How to Teach Romeo and Juliet

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How to Teach Romeo and Juliet

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Romeo and Juliet is one of Shakespeare’s most popular and enduring plays...but that doesn’t mean your students will want to endure it! How can you overcome negative or defeatist attitudes about Shakespeare and his works? Follow these 8 easy steps to help your students understand and appreciate Romeo and Juliet.

1) Consider using modern translations along with the original. You will find an eText of Romeo and Juliet with a side-by-side translation right here on eNotes. Be sure to stress to students that they are to use the translation as support for reading the original, not as a substitute. They will find that the original gets much easier to read with practice.

2) Define the term “star-crossed lovers.” Fate will never allow Romeo and Juliet to live happily ever after. The minute Romeo and Juliet meet, their relationship is doomed to end tragically. Students need to understand how being “star-crossed” sealed their destiny. This fact will allow students to make sense of this senseless tragedy.

3) Assign small research projects. What did women wear during Elizabethan times? What did young people do for fun? How and when did young ladies and gentlemen enter the courting process? Students may work individually or in small groups and present their finding to the class. Once they have an overview of the time period, the dynamics of the Montague and Capulet families will come alive, and Romeo and Juliet’s relationship will become less foreign.

4) Add creative and fun activities to your teaching unit. Romeo and Juliet is a story that will certainly appeal to high school students. Once your students understand the themes, characters, and story line of the play, they are ready to write creative projects or perhaps even compile an original soundtrack to accompany a new version of Romeo and Juliet. Ask your students to brainstorm other projects that appeal to their creative interests.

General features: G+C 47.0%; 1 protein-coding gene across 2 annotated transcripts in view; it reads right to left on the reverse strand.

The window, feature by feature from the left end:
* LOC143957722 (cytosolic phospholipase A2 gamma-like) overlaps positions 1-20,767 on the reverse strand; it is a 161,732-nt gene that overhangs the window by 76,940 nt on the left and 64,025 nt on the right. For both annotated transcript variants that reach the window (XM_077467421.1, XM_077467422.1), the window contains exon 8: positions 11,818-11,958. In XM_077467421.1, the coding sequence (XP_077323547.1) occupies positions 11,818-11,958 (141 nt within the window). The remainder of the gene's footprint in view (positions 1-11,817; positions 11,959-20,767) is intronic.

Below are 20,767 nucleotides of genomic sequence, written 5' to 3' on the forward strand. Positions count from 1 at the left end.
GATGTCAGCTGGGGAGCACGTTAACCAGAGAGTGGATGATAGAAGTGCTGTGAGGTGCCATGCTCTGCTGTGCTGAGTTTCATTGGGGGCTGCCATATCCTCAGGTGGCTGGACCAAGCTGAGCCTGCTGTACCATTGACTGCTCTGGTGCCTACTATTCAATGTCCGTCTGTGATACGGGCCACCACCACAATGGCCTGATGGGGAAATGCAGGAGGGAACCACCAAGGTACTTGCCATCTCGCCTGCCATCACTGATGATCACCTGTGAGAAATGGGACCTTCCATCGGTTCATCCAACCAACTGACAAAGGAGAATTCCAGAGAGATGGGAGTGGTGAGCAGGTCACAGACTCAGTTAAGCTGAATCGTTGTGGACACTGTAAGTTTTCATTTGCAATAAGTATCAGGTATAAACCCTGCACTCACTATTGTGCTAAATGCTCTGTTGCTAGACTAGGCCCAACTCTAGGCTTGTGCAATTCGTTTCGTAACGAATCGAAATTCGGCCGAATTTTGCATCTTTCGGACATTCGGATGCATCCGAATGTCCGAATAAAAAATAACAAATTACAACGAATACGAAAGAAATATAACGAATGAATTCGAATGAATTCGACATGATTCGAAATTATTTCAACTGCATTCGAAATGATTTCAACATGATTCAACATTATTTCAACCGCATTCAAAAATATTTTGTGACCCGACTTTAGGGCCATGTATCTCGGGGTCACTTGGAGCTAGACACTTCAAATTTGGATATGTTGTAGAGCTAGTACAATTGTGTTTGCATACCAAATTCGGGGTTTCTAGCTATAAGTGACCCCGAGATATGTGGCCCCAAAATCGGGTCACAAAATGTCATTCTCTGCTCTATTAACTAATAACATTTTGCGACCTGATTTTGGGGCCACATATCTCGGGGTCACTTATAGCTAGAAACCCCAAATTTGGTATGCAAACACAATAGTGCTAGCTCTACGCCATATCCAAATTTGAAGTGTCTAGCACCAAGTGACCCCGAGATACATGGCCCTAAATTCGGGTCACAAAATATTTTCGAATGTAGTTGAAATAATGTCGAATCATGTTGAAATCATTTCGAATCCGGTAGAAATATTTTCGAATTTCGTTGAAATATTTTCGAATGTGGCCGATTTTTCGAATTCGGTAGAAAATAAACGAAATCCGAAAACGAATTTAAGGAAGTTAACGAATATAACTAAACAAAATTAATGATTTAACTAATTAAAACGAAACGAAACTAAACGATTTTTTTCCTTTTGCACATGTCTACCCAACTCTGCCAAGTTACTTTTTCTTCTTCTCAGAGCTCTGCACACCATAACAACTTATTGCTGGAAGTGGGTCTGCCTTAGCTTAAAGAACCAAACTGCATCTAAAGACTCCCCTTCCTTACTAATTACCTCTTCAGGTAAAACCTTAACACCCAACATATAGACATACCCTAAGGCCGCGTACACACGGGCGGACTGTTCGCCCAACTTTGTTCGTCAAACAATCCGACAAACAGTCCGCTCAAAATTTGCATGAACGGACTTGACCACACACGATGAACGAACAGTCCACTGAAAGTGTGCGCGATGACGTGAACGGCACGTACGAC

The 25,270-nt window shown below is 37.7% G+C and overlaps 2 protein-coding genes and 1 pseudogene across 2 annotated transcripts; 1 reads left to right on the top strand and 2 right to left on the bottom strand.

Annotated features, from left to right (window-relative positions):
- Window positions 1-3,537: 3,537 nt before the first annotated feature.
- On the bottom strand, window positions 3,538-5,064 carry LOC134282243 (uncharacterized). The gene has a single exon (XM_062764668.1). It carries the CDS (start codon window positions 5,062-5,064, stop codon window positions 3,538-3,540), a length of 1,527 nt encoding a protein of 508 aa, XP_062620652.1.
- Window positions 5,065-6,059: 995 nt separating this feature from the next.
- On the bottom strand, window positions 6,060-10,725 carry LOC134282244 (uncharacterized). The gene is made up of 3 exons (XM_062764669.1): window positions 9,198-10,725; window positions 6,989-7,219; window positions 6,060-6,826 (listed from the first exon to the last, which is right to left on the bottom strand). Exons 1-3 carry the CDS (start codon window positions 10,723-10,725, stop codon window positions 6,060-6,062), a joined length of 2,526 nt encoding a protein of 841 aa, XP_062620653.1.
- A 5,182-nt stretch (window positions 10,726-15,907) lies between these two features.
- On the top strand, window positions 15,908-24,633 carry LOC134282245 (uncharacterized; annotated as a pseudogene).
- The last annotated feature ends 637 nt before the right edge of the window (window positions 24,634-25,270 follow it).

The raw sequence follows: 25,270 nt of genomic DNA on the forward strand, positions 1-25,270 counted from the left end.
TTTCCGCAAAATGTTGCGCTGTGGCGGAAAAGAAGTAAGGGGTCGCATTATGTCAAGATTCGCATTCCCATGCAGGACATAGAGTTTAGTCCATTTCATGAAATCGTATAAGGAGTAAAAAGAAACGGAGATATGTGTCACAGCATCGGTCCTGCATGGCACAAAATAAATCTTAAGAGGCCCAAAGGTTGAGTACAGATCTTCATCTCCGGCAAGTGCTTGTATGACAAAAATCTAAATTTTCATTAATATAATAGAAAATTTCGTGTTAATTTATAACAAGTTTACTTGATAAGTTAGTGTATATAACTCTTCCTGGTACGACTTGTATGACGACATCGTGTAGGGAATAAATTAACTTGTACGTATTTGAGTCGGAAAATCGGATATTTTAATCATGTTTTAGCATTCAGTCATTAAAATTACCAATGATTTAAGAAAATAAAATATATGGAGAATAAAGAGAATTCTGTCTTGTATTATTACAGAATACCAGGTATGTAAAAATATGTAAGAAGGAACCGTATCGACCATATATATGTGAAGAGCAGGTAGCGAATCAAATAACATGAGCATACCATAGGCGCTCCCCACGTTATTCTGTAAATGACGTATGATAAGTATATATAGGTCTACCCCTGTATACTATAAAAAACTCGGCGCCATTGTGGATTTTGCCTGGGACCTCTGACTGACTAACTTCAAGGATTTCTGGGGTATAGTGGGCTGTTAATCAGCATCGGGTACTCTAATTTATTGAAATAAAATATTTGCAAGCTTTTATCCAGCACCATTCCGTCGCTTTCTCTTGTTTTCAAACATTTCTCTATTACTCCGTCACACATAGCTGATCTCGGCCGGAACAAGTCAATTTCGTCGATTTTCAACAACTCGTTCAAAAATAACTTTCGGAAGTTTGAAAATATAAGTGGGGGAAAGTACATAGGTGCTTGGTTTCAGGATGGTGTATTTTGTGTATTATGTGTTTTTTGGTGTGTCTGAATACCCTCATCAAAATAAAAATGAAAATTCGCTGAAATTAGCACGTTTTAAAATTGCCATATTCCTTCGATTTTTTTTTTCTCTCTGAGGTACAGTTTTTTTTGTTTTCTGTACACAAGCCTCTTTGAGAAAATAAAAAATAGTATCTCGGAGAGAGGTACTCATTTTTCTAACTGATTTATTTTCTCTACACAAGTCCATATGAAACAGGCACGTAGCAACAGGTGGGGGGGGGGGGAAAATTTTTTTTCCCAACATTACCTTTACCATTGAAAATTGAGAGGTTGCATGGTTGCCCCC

5) Have students act out a variety of scenes. Ask for a volunteer “Romeo” and “Juliet” to act out the balcony scene. Choose a student to become the Nurse, who is charged with delivering Juliet’s heartfelt message to Romeo. After all, plays are written to be performed!

6) Instruct students to annotate and react. Active reading is the key to comprehension. Using whatever strategies you find successful for annotation, have students question or react to the events of the play. In particular, help them discover how the characters, time period, and chance events sealed the ending of the story.

7) Introduce West Side Story and other contemporary versions. Two gangs from opposite sides of town hate each other, yet a teenage boy and girl from each gang fall in love—much to the chagrin and opposition of all. Sound familiar? West Side Story is one of the many modern plays and stories modeled after the plot and themes of Romeo and Juliet. A great assignment for students would be to find as many modern-day applications as they can in short stories, plays, novels, poems, movies, and even cartoons.

8) Memorize and apply key lines. “Oh, Romeo, Romeo, wherefore art thou Romeo?” Many lines from Romeo and Juliet have been quoted so extensively that they are part of popular culture. Make memorizing lines, particularly for the ever-popular balcony scene, part of your teaching repertoire for the play. Also find some “wow” dialogue from the play and incorporate it into creative writing assignments—perhaps a poem or an original narrative!

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